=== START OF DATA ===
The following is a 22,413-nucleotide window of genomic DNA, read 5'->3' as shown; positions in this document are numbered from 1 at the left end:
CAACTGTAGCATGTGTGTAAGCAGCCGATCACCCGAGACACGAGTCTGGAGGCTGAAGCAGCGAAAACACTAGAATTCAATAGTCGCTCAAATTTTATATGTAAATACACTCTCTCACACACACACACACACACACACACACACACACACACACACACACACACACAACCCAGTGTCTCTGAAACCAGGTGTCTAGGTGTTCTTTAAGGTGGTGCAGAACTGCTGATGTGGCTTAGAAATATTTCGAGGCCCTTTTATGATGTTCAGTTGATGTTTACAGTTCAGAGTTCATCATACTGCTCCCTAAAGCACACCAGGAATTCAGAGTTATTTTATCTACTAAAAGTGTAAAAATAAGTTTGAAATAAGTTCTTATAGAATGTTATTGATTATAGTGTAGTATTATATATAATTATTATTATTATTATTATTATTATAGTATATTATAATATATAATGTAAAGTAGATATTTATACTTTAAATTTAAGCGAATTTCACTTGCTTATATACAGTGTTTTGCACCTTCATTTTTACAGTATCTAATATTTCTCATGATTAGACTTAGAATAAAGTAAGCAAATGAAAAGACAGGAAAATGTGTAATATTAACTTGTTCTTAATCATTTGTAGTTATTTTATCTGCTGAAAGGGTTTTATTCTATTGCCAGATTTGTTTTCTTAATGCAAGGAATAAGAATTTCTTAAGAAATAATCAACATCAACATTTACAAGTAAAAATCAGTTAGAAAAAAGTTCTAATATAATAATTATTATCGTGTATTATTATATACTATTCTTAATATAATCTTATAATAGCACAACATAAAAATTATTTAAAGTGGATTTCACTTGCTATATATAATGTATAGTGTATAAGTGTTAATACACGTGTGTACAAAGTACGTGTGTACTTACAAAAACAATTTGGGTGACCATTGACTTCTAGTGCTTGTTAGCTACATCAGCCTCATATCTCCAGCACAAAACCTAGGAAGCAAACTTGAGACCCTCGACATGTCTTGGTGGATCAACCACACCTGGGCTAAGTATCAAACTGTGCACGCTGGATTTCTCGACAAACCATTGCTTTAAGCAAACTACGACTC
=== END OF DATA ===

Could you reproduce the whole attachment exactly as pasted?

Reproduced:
The following is a 22,413-nucleotide window of genomic DNA, read 5'->3' as shown; positions in this document are numbered from 1 at the left end:
CAACTGTAGCATGTGTGTAAGCAGCCGATCACCCGAGACACGAGTCTGGAGGCTGAAGCAGCGAAAACACTAGAATTCAATAGTCGCTCAAATTTTATATGTAAATACACTCTCTCACACACACACACACACACACACACACACACACACACACACACACACACACAACCCAGTGTCTCTGAAACCAGGTGTCTAGGTGTTCTTTAAGGTGGTGCAGAACTGCTGATGTGGCTTAGAAATATTTCGAGGCCCTTTTATGATGTTCAGTTGATGTTTACAGTTCAGAGTTCATCATACTGCTCCCTAAAGCACACCAGGAATTCAGAGTTATTTTATCTACTAAAAGTGTAAAAATAAGTTTGAAATAAGTTCTTATAGAATGTTATTGATTATAGTGTAGTATTATATATAATTATTATTATTATTATTATTATTATAGTATATTATAATATATAATGTAAAGTAGATATTTATACTTTAAATTTAAGCGAATTTCACTTGCTTATATACAGTGTTTTGCACCTTCATTTTTACAGTATCTAATATTTCTCATGATTAGACTTAGAATAAAGTAAGCAAATGAAAAGACAGGAAAATGTGTAATATTAACTTGTTCTTAATCATTTGTAGTTATTTTATCTGCTGAAAGGGTTTTATTCTATTGCCAGATTTGTTTTCTTAATGCAAGGAATAAGAATTTCTTAAGAAATAATCAACATCAACATTTACAAGTAAAAATCAGTTAGAAAAAAGTTCTAATATAATAATTATTATCGTGTATTATTATATACTATTCTTAATATAATCTTATAATAGCACAACATAAAAATTATTTAAAGTGGATTTCACTTGCTATATATAATGTATAGTGTATAAGTGTTAATACACGTGTGTACAAAGTACGTGTGTACTTACAAAAACAATTTGGGTGACCATTGACTTCTAGTGCTTGTTAGCTACATCAGCCTCATATCTCCAGCACAAAACCTAGGAAGCAAACTTGAGACCCTCGACATGTCTTGGTGGATCAACCACACCTGGGCTAAGTATCAAACTGTGCACGCTGGATTTCTCGACAAACCATTGCTTTAAGCAAACTACGACTC